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Product Guide

All-in-One Heat Pumps

The Ephoca AIO Wall Mount Pro serves as a model for the potential of packaged heat pumps in electrifying multifamily projects

The manufacturer says its new Wall Mount Pro delivers "higher efficiency with better performance than the standard wall-mounted unit." The new model has an optional ERV module. List price is $4188 / $6605 with ERV. Image courtesy of Ephoca

Switching from fossil fuel furnaces and boilers to heat pumps is a key strategy for reducing household carbon emissions. To maximize climate benefits, we need to minimize leakage of refrigerants, which are themselves potent greenhouse gases.

In a recent article, I discussed several strategies for mitigating refrigerant impacts. One strategy is to use packaged, aka all-in-one (AIO) heat pumps, with factory-sealed refrigerant circuits. Packaged units generally contain less refrigerant and are less prone to leakage than split systems with field-installed piping. In this article, I’ll look more closely at one available packaged system, the Ephoca AIO Wall Mount Pro, which is attracting interest as a solution for electrifying multifamily buildings.

Cold-climate AIO heat pump

The Wall Mount Pro is manufactured in Italy by Innova SrL and sold in the U.S. under the Ephoca label. The unit is on the Northeast Energy Efficiency Partnership’s (NEEP) list of cold-climate heat pumps, where it is classified as a “single package vertical heat pump (SPVHP).” Although SPVHPs are superficially similar to the packaged terminal air conditioners (PTACs) and packaged terminal heat pumps (PTHPs) often seen in hotels, there are important differences.

PTACs have uncased outdoor coils and slide into through-the-wall sleeves. In contrast, the Wall Mount Pro is enclosed in a cabinet that sits completely inside the living space and connects to the outdoors through a pair of openings.

While researching Ephoca products, I stumbled across a YouTube video featuring Evan Hallas, senior energy analyst at Taitem Engineering. Taitem is just a short walk from my house in Ithaca, and I’ve collaborated with its staff on several projects. I reached out to Hallas, who was kind enough to show me the system at Taitem and share his experiences with the product.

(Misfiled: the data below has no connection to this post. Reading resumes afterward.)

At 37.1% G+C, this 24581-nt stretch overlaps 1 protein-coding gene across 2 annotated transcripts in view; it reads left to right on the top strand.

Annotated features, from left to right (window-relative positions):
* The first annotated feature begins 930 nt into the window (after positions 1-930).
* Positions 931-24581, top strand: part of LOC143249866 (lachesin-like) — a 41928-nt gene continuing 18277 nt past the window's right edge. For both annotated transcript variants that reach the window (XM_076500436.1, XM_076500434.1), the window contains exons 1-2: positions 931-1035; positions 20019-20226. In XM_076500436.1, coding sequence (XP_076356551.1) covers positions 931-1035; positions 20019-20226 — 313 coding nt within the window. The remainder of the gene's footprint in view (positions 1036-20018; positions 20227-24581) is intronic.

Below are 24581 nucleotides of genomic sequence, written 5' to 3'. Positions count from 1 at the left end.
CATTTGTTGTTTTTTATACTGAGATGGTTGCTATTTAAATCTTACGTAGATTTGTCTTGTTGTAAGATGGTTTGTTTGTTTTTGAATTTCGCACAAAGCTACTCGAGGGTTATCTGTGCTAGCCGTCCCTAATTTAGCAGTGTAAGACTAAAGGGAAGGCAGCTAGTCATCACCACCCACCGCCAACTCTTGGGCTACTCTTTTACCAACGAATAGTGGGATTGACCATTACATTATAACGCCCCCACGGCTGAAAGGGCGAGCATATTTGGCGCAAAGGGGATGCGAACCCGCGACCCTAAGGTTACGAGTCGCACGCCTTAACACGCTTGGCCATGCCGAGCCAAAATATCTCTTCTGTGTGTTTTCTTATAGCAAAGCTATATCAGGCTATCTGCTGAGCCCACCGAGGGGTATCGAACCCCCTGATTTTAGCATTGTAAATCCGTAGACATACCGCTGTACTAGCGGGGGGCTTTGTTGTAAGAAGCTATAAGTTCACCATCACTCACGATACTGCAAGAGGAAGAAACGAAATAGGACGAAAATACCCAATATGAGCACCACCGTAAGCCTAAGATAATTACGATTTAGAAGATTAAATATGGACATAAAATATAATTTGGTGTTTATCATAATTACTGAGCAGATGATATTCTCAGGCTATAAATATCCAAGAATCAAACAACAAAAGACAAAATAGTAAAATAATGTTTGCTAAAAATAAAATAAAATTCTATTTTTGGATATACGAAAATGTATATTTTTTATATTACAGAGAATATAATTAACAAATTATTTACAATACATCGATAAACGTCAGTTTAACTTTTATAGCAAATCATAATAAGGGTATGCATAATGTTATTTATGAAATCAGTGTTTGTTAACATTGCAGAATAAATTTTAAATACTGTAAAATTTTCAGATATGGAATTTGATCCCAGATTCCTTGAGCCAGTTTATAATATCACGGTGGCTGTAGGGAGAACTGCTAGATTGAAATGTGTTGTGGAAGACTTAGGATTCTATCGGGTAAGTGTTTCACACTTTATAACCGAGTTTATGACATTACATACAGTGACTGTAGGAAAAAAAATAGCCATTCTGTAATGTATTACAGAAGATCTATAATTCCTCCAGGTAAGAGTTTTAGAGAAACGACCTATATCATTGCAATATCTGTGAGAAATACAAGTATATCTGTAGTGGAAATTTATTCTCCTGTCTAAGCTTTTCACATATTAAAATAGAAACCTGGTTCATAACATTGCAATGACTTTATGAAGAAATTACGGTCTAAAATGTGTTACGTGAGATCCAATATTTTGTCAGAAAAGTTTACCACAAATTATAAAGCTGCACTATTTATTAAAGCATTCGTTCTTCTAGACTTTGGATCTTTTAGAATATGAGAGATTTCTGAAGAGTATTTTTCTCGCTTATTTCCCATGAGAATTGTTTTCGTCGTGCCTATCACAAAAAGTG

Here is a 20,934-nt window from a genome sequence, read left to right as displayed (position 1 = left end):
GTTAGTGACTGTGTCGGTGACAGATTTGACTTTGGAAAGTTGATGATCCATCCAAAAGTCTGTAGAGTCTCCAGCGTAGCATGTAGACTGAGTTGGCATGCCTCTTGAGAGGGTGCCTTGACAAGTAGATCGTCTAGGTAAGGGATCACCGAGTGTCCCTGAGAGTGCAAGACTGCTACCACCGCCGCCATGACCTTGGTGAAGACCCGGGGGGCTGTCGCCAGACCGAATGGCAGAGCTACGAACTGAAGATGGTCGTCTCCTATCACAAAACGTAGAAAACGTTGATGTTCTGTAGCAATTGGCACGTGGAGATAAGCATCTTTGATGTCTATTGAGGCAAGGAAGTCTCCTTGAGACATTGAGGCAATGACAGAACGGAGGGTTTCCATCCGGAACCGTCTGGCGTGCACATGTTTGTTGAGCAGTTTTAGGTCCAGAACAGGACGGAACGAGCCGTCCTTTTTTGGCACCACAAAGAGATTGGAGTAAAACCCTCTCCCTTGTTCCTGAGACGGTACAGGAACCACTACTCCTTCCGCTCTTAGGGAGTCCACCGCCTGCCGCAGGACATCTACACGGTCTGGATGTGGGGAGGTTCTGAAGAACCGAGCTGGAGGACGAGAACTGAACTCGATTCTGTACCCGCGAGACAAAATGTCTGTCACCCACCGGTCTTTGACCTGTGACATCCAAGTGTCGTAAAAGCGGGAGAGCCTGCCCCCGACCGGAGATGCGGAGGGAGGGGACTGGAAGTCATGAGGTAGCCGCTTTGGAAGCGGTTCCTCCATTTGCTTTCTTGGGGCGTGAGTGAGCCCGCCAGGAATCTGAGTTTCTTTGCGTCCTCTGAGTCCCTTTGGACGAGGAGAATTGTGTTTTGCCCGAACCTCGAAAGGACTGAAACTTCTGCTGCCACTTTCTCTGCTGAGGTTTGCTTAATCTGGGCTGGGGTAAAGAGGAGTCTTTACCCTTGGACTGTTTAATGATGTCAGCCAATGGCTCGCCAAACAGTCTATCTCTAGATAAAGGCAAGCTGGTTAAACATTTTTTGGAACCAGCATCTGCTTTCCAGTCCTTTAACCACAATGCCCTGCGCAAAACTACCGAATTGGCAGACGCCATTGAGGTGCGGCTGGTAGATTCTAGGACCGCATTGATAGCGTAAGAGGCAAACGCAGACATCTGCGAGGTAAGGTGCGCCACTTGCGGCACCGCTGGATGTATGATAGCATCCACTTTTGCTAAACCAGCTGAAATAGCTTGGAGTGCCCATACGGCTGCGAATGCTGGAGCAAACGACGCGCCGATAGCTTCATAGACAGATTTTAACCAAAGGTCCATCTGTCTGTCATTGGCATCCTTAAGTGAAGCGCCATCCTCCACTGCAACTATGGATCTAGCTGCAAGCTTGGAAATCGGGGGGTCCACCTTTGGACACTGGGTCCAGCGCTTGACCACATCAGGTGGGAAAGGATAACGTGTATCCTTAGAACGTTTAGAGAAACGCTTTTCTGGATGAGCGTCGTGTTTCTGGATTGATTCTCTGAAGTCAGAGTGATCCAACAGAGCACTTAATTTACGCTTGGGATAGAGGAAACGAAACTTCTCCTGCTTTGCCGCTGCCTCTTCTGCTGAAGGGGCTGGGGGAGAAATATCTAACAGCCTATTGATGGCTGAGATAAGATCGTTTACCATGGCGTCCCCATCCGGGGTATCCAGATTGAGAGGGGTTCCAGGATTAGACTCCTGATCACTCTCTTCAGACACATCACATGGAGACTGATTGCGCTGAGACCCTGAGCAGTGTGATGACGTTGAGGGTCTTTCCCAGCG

Hallas became interested in packaged heat pumps after reviewing…

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  1. Expert Member


    Thanks for the write-up. This is what I have hoped for since I first saw the Medea window unit. The need for an dedicated HVAC installer, the complications and poor aesthetics of attaching lines between the indoor and outdoor units - and finding space for the outside one, all militated against mini-split adoption. The split units just felt like an interim, half-developed technology, while this one doesn't.

  2. graygreen | | #2

    The COP is low though compared to the mini split. Is there something fundamental here due to having to access air through a fan or will that be improved?
    Also not mentioned in this article is noise- this will put the compressor closer to people and presumably have noise levels similar to a window-mounted AC.
    Sounds like an amazing product, particularly for certain use cases, but it seems like there will be trade-offs.

    1. Expert Member
      MALCOLM TAYLOR | | #3


      From Jon's write up:

      "On the day of my visit, the unit had been taken out of operation, so I didn’t get to see and hear it running. The unit’s peak indoor sound rating is 41 dB(A). Hallas describes it as quiet and notes positive feedback from conference room users."

      1. graygreen | | #4

        Thanks for the correction. No condensate as well!
        So then it's really an issue of COP- only half the COP of the minisplit in some conditions. It's also twice the price but perhaps that gap can close a lot due to reduced installation and maintenance costs.

        The ERV feature is neat but costs a stunning $2k for a small amount of CFM.

        1. Jon_Harrod | | #5

          I'm hoping we see some significant cost reductions as production scales up and more companies enter the market. There's nothing inherently more expensive about the design. I'm hoping that we eventually see prices similar to the equipment costs of small mini split systems.

          The efficiency issues are tougher. The fan power per Btu is going to be higher than in a split system because it's operating against static pressure. I suspect some small gains may be possible with larger ports (10" or 12"?), turning vanes, etc. The other issue is that the outdoor coils are tiny--they look like less than half what you'd see on a small mini split. There may be some incremental improvements possible with coil design, improved refrigerant metering, etc. It'll be interesting to see how this technology develops.

        2. Expert Member
          MALCOLM TAYLOR | | #6


          Yeah for me it's really when that reduction in efficiency is offset by the decreased complexity of the system. From my perspective, the closer it resembles an appliance the better.

  3. yorkvillain | | #7

    Ephoca AIO sounds like a good replacement for my inefficient PTACs with weird dimensions, but actually getting my hands on one is kind of hard. Most HVAC/PTAC companies don’t sell it, so I would have to order one directly from Ephoca. The catch is that retail sales are limited to whatever is available in their USA warehouse at the moment I place the order, so I cannot get the exact configuration I want. The alternative is to go with their recommended contractor and their price ends up being twice that of a mini split (professionally installed).

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